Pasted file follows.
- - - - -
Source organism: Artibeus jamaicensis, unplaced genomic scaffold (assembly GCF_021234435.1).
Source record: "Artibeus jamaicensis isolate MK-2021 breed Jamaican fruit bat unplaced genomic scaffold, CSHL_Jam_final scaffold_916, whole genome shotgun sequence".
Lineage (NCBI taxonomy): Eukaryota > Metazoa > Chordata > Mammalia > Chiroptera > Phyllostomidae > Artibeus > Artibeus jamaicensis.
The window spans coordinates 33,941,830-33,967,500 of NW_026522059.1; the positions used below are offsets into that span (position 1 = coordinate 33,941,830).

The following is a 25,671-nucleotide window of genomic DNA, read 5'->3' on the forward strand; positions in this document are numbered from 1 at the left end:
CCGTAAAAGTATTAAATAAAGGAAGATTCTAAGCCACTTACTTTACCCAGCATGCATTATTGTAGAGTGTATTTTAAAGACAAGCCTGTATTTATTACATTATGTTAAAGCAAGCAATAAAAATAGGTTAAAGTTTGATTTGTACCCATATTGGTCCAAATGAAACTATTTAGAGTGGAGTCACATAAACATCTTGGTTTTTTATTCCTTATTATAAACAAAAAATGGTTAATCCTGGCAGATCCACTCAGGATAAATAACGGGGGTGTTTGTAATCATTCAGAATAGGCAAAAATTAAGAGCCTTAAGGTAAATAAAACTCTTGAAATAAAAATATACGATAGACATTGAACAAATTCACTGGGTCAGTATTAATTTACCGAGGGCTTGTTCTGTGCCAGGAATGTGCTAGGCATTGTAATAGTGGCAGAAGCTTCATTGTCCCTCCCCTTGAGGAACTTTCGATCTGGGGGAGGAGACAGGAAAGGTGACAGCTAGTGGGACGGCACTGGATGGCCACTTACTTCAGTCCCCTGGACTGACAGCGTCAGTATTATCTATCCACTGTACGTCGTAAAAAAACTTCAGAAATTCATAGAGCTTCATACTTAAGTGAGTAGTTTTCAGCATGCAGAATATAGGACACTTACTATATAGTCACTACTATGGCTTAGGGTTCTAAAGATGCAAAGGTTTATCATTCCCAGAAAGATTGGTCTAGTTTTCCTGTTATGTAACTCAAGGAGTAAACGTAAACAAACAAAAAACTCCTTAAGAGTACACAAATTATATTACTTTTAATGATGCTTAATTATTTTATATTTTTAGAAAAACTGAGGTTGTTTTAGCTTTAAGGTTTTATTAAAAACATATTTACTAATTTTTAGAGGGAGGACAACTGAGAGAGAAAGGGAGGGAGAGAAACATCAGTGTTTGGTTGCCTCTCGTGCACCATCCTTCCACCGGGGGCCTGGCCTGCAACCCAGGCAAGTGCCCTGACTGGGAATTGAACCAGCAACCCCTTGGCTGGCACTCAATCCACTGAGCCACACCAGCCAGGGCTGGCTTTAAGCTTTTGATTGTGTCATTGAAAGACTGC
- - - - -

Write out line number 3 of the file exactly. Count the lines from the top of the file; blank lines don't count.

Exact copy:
Lineage (NCBI taxonomy): Eukaryota > Metazoa > Chordata > Mammalia > Chiroptera > Phyllostomidae > Artibeus > Artibeus jamaicensis.